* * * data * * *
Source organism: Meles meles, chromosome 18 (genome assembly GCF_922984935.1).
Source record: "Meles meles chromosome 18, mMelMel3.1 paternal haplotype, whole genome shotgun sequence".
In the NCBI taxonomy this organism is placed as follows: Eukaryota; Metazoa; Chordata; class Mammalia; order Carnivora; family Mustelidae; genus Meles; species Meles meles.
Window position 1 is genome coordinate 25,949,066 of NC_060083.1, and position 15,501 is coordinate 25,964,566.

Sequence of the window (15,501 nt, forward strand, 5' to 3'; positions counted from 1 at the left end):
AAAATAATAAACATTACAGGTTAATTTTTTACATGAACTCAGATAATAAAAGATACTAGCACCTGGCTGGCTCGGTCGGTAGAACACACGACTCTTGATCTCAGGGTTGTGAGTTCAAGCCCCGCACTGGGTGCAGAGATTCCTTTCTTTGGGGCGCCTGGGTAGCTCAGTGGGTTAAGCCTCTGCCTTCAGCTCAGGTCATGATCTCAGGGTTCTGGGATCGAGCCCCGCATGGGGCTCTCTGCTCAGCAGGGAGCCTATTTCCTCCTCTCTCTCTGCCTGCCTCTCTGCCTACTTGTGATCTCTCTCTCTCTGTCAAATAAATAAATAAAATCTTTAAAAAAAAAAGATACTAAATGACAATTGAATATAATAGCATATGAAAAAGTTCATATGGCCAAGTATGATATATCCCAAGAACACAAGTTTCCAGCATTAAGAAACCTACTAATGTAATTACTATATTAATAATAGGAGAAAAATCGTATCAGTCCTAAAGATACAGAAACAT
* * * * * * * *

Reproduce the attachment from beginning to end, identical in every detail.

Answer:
Source organism: Meles meles, chromosome 18 (genome assembly GCF_922984935.1).
Source record: "Meles meles chromosome 18, mMelMel3.1 paternal haplotype, whole genome shotgun sequence".
In the NCBI taxonomy this organism is placed as follows: Eukaryota; Metazoa; Chordata; class Mammalia; order Carnivora; family Mustelidae; genus Meles; species Meles meles.
Window position 1 is genome coordinate 25,949,066 of NC_060083.1, and position 15,501 is coordinate 25,964,566.

Sequence of the window (15,501 nt, forward strand, 5' to 3'; positions counted from 1 at the left end):
AAAATAATAAACATTACAGGTTAATTTTTTACATGAACTCAGATAATAAAAGATACTAGCACCTGGCTGGCTCGGTCGGTAGAACACACGACTCTTGATCTCAGGGTTGTGAGTTCAAGCCCCGCACTGGGTGCAGAGATTCCTTTCTTTGGGGCGCCTGGGTAGCTCAGTGGGTTAAGCCTCTGCCTTCAGCTCAGGTCATGATCTCAGGGTTCTGGGATCGAGCCCCGCATGGGGCTCTCTGCTCAGCAGGGAGCCTATTTCCTCCTCTCTCTCTGCCTGCCTCTCTGCCTACTTGTGATCTCTCTCTCTCTGTCAAATAAATAAATAAAATCTTTAAAAAAAAAAGATACTAAATGACAATTGAATATAATAGCATATGAAAAAGTTCATATGGCCAAGTATGATATATCCCAAGAACACAAGTTTCCAGCATTAAGAAACCTACTAATGTAATTACTATATTAATAATAGGAGAAAAATCGTATCAGTCCTAAAGATACAGAAACAT